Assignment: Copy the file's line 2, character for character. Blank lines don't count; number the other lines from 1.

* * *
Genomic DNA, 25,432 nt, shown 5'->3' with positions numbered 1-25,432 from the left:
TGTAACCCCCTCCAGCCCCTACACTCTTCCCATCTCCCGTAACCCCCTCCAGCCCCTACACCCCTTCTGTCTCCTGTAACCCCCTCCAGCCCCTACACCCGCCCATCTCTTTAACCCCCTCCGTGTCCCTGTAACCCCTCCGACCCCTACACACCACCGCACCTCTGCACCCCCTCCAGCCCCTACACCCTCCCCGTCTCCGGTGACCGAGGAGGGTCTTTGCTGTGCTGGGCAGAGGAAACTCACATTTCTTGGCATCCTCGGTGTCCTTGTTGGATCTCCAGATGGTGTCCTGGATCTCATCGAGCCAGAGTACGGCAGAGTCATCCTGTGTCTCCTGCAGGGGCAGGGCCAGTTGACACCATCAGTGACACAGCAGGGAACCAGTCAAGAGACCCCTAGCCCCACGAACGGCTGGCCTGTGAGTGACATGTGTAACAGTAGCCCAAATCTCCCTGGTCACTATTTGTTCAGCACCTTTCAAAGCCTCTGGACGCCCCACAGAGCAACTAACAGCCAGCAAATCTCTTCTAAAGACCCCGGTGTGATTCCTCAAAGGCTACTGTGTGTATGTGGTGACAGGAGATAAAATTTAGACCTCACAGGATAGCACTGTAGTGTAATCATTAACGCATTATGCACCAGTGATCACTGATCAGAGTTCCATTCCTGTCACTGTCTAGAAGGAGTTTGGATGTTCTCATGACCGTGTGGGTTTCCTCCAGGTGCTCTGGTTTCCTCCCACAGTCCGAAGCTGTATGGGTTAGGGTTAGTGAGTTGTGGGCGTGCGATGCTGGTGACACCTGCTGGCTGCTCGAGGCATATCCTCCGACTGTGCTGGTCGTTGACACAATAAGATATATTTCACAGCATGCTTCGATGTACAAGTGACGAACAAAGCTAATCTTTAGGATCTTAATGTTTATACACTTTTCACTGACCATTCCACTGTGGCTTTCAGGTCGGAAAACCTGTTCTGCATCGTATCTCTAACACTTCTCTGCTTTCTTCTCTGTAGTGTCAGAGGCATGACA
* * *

TGTAACCCCCTCCAGCCCCTACACTCTTCCCATCTCCCGTAACCCCCTCCAGCCCCTACACCCCTTCTGTCTCCTGTAACCCCCTCCAGCCCCTACACCCGCCCATCTCTTTAACCCCCTCCGTGTCCCTGTAACCCCTCCGACCCCTACACACCACCGCACCTCTGCACCCCCTCCAGCCCCTACACCCTCCCCGTCTCCGGTGACCGAGGAGGGTCTTTGCTGTGCTGGGCAGAGGAAACTCACATTTCTTGGCATCCTCGGTGTCCTTGTTGGATCTCCAGATGGTGTCCTGGATCTCATCGAGCCAGAGTACGGCAGAGTCATCCTGTGTCTCCTGCAGGGGCAGGGCCAGTTGACACCATCAGTGACACAGCAGGGAACCAGTCAAGAGACCCCTAGCCCCACGAACGGCTGGCCTGTGAGTGACATGTGTAACAGTAGCCCAAATCTCCCTGGTCACTATTTGTTCAGCACCTTTCAAAGCCTCTGGACGCCCCACAGAGCAACTAACAGCCAGCAAATCTCTTCTAAAGACCCCGGTGTGATTCCTCAAAGGCTACTGTGTGTATGTGGTGACAGGAGATAAAATTTAGACCTCACAGGATAGCACTGTAGTGTAATCATTAACGCATTATGCACCAGTGATCACTGATCAGAGTTCCATTCCTGTCACTGTCTAGAAGGAGTTTGGATGTTCTCATGACCGTGTGGGTTTCCTCCAGGTGCTCTGGTTTCCTCCCACAGTCCGAAGCTGTATGGGTTAGGGTTAGTGAGTTGTGGGCGTGCGATGCTGGTGACACCTGCTGGCTGCTCGAGGCATATCCTCCGACTGTGCTGGTCGTTGACACAATAAGATATATTTCACAGCATGCTTCGATGTACAAGTGACGAACAAAGCTAATCTTTAGGATCTTAATGTTTATACACTTTTCACTGACCATTCCACTGTGGCTTTCAGGTCGGAAAACCTGTTCTGCATCGTATCTCTAACACTTCTCTGCTTTCTTCTCTGTAGTGTCAGAGGCATGACA